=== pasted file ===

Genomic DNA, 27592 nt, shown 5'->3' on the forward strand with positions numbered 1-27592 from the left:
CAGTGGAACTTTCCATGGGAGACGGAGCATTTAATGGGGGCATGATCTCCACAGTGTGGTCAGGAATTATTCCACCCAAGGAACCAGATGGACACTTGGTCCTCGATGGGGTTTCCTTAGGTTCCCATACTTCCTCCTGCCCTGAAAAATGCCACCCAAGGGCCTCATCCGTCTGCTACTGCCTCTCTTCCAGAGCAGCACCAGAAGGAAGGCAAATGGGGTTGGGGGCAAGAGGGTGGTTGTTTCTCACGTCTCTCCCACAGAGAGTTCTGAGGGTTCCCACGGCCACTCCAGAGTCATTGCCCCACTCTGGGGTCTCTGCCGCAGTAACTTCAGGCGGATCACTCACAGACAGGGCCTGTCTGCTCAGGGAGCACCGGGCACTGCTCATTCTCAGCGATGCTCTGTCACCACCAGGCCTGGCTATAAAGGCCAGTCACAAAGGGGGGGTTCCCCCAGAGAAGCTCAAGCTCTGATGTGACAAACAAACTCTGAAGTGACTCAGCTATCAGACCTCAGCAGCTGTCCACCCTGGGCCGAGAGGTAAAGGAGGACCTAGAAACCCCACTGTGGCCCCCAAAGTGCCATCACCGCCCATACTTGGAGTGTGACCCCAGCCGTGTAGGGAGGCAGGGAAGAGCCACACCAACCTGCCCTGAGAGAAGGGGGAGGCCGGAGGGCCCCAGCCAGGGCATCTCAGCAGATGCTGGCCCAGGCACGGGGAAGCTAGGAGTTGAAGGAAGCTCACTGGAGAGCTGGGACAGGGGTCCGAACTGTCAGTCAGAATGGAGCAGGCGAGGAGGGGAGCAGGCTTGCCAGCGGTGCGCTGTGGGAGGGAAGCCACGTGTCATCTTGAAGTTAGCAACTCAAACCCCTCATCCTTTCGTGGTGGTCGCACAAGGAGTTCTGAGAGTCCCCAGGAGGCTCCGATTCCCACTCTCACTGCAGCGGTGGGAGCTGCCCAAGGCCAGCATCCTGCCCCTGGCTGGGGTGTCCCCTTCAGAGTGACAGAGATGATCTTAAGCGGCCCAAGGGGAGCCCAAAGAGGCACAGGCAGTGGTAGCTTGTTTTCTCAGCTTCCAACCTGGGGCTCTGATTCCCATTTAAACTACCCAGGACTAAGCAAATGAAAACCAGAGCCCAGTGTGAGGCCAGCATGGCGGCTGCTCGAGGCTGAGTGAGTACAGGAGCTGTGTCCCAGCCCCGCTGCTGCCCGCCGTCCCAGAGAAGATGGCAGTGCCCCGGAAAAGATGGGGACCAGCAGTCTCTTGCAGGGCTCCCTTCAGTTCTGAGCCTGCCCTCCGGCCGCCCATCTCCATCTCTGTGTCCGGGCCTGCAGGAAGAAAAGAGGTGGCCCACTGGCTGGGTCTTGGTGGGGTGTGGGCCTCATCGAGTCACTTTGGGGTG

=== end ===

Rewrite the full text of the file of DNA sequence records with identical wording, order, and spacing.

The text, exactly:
Genomic DNA, 27592 nt, shown 5'->3' on the forward strand with positions numbered 1-27592 from the left:
CAGTGGAACTTTCCATGGGAGACGGAGCATTTAATGGGGGCATGATCTCCACAGTGTGGTCAGGAATTATTCCACCCAAGGAACCAGATGGACACTTGGTCCTCGATGGGGTTTCCTTAGGTTCCCATACTTCCTCCTGCCCTGAAAAATGCCACCCAAGGGCCTCATCCGTCTGCTACTGCCTCTCTTCCAGAGCAGCACCAGAAGGAAGGCAAATGGGGTTGGGGGCAAGAGGGTGGTTGTTTCTCACGTCTCTCCCACAGAGAGTTCTGAGGGTTCCCACGGCCACTCCAGAGTCATTGCCCCACTCTGGGGTCTCTGCCGCAGTAACTTCAGGCGGATCACTCACAGACAGGGCCTGTCTGCTCAGGGAGCACCGGGCACTGCTCATTCTCAGCGATGCTCTGTCACCACCAGGCCTGGCTATAAAGGCCAGTCACAAAGGGGGGGTTCCCCCAGAGAAGCTCAAGCTCTGATGTGACAAACAAACTCTGAAGTGACTCAGCTATCAGACCTCAGCAGCTGTCCACCCTGGGCCGAGAGGTAAAGGAGGACCTAGAAACCCCACTGTGGCCCCCAAAGTGCCATCACCGCCCATACTTGGAGTGTGACCCCAGCCGTGTAGGGAGGCAGGGAAGAGCCACACCAACCTGCCCTGAGAGAAGGGGGAGGCCGGAGGGCCCCAGCCAGGGCATCTCAGCAGATGCTGGCCCAGGCACGGGGAAGCTAGGAGTTGAAGGAAGCTCACTGGAGAGCTGGGACAGGGGTCCGAACTGTCAGTCAGAATGGAGCAGGCGAGGAGGGGAGCAGGCTTGCCAGCGGTGCGCTGTGGGAGGGAAGCCACGTGTCATCTTGAAGTTAGCAACTCAAACCCCTCATCCTTTCGTGGTGGTCGCACAAGGAGTTCTGAGAGTCCCCAGGAGGCTCCGATTCCCACTCTCACTGCAGCGGTGGGAGCTGCCCAAGGCCAGCATCCTGCCCCTGGCTGGGGTGTCCCCTTCAGAGTGACAGAGATGATCTTAAGCGGCCCAAGGGGAGCCCAAAGAGGCACAGGCAGTGGTAGCTTGTTTTCTCAGCTTCCAACCTGGGGCTCTGATTCCCATTTAAACTACCCAGGACTAAGCAAATGAAAACCAGAGCCCAGTGTGAGGCCAGCATGGCGGCTGCTCGAGGCTGAGTGAGTACAGGAGCTGTGTCCCAGCCCCGCTGCTGCCCGCCGTCCCAGAGAAGATGGCAGTGCCCCGGAAAAGATGGGGACCAGCAGTCTCTTGCAGGGCTCCCTTCAGTTCTGAGCCTGCCCTCCGGCCGCCCATCTCCATCTCTGTGTCCGGGCCTGCAGGAAGAAAAGAGGTGGCCCACTGGCTGGGTCTTGGTGGGGTGTGGGCCTCATCGAGTCACTTTGGGGTG